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Outbreaks of Brucella ovis infections may cause significant economic loss in countries where the sheep industry plays a role in the national economy. The main economic problems arise from reduced numbers of lambs born, a high percentage (20%) of barren ewes, and a high percentage of lambs born alive that die within six weeks of birth. Furthermore, prolonging of the lambing season due to disease interference with the normal breeding scheme is of significant economic importance. Lamb yield may drop in infected flocks from 100% to 25% (FAO/WHO, 1986).

Disease Treatment

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Treatment of Brucella ovis ram epididymitis with antibiotics is very expensive and not very effective. The effect of the treatment is of a short duration, with not all the shedders being cured and the fertility of some animals remaining impaired (Dargatz et al., 1990; Hajtós et al., 1994). Thus, antibiotic therapy is not endorsed except when rams with high breeding quality are infected (Blasco, 1990).

Prevention and Control

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It seems that disease prevention can be achieved by eradicating B. ovis from all the rams in a flock. However, since seronegative and clinically normal rams may be latent excretors of B. ovis, detection of all infected rams may not be simple. Therefore, it is suggested to use physical examination, CFT and the ELISA (West and Bruce, 1991), or the gel diffusion test. The gel diffusion test would be using a sonicated B. ovis antigen and the ELISA using a heat extracted antigen (Blasco, 1990). According to Hilbink et al., (1993) the gel diffusion and ELISA correctly identify all infected animals. Culling the positively reacting animals will eliminate the infection from a flock (Walker et al., 1985). In areas with a high incidence of infection vaccination may be the only possibility to reduce the incidence of the infection. The best available vaccine against B. ovis infection in rams is the live Brucella melitensis strain Rev 1 (Plommet, 1991). A dose of 109 CFU given subcutaneously induces good protection in 3-5- and 13-month-old rams. However, because Rev 1 vaccination elicits an immune response that may interfere with the serological diagnosis, the use of conjunctival vaccination is suggested (Blasco, 1990; Plommet, 1991).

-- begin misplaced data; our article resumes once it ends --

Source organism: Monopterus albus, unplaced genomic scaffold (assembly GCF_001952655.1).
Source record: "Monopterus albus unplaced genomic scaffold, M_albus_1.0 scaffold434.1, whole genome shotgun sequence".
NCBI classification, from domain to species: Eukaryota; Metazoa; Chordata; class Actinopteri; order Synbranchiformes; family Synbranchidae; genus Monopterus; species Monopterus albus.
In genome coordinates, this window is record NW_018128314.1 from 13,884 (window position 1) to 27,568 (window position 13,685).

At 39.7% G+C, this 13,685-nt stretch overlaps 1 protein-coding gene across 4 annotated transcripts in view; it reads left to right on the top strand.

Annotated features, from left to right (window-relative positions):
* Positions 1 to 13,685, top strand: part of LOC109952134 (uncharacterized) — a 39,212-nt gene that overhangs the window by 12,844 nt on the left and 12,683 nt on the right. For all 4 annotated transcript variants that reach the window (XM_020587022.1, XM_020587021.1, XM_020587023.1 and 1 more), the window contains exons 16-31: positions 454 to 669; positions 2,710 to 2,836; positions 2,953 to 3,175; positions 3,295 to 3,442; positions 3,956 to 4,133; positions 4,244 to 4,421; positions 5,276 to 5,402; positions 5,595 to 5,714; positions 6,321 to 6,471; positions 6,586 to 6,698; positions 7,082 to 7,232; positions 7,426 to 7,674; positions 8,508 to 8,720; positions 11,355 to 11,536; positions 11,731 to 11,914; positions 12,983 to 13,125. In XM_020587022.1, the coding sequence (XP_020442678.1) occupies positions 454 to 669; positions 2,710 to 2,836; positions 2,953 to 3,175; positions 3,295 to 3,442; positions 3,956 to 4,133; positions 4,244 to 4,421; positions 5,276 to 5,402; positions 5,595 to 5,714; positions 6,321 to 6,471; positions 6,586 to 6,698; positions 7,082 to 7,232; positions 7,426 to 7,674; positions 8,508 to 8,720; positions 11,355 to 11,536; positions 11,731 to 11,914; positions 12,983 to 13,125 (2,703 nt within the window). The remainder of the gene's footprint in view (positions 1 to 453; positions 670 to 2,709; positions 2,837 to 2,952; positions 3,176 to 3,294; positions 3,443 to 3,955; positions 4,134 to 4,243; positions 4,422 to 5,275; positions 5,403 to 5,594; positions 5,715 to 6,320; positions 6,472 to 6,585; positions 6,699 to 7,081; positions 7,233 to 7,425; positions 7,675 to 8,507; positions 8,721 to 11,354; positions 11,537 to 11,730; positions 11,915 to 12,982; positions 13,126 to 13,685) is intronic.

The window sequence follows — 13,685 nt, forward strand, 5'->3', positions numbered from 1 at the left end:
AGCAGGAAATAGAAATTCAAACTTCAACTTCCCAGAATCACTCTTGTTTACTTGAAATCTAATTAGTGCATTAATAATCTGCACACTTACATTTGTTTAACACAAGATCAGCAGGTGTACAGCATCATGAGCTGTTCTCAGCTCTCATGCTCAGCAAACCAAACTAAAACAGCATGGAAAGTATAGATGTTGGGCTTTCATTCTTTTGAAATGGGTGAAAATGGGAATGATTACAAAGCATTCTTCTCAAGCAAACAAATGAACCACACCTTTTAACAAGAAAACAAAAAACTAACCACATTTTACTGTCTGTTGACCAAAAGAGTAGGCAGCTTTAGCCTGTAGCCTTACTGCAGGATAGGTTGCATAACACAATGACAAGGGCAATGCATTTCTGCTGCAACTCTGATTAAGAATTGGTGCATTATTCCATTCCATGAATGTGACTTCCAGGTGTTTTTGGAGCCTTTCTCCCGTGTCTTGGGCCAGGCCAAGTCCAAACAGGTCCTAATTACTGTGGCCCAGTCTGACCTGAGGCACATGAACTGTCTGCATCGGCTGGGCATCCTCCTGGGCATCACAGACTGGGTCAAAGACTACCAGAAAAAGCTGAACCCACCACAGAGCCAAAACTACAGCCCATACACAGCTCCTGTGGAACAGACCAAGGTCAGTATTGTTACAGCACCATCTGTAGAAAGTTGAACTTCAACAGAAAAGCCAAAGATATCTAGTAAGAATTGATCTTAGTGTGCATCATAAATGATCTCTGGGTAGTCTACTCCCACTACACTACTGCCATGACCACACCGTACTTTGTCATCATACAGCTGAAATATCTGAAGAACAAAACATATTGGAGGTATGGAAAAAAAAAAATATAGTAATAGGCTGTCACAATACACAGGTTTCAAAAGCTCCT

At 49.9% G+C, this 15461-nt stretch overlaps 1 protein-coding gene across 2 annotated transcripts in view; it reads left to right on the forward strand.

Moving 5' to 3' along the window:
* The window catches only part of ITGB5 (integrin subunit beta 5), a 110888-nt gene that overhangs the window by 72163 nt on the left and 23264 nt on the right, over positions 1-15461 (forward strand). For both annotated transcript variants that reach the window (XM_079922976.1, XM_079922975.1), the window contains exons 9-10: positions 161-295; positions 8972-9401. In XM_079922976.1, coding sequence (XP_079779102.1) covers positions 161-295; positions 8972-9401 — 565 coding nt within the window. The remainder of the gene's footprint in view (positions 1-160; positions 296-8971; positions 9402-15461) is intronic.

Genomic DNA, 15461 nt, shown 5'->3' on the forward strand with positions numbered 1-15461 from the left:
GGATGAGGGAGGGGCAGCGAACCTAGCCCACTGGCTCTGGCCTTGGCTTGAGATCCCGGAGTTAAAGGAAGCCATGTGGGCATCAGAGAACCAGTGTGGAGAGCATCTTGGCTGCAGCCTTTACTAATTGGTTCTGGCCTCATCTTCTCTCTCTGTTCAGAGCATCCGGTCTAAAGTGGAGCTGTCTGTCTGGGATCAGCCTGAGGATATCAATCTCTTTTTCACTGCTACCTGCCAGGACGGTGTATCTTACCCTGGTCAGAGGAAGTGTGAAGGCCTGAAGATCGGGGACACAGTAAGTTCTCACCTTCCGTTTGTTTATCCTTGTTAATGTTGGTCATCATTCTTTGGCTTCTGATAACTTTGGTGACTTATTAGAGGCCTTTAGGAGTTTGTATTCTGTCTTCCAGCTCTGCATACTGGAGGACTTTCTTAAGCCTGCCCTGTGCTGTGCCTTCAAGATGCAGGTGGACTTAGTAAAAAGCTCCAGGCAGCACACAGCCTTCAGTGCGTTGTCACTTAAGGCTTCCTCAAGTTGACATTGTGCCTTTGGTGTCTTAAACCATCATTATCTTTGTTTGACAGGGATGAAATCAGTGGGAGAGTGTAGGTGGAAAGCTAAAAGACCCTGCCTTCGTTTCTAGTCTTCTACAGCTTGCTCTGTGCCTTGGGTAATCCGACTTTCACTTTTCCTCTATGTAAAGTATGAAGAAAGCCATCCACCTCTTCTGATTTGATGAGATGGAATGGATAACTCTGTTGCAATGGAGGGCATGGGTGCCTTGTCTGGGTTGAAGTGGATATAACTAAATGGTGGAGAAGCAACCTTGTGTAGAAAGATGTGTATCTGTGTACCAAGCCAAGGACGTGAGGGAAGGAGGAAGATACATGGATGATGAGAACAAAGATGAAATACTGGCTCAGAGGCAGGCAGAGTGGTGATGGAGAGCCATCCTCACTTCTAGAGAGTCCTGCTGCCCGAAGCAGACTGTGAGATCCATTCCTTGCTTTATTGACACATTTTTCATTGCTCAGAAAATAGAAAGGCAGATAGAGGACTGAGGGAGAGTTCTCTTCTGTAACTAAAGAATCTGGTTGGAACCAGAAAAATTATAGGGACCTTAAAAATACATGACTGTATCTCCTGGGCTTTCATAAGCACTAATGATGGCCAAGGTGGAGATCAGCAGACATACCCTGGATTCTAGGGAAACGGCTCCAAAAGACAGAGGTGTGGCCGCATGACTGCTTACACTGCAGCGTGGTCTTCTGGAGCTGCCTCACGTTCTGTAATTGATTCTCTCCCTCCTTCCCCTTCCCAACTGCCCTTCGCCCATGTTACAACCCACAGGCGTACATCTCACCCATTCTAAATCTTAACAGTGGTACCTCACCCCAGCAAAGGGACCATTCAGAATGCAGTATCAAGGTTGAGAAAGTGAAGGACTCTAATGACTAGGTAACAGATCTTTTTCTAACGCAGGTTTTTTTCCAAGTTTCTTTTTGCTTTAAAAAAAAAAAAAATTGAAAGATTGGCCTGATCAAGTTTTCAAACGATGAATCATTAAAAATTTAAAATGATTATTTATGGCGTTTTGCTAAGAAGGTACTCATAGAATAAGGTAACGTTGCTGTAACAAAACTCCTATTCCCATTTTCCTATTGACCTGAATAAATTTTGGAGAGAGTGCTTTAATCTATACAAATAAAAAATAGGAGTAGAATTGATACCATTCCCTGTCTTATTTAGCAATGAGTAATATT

References

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Adesiyun AA; Ezeokoli CD; Kumi-Diaka J; Udechukwu AL, 1985. Brucella ovis as a possible cause of infertility and abortion in two sheep ranches in Nigeria. Bulletin of Animal Health and Production in Africa, 33(1):11-16; 13 ref.

African Union-Interafrican Bureau for Animal Resources, 2011. Panafrican Animal Health Yearbook 2011. Pan African Animal Health Yearbook, 2011:xiii + 90 pp. http://www.au-ibar.org/index.php?option=com_flexicontent&view=items&cid=71&id=109&Itemid=56&lang=en

Afzal M; Tengerdy RP; Ellis RP; Kimberling CV; McChesney AE, 1987. Brucella ovis induced ram epididymitis: a review. Pakistan Veterinary Journal, 7(2):70-75; 10 ref.

Ajai CO; Cook JE; Dennis SM, 1980. Diagnosis of ovine epididymitis by immuno- fluorescence. Veterinary Record, 107:421-424.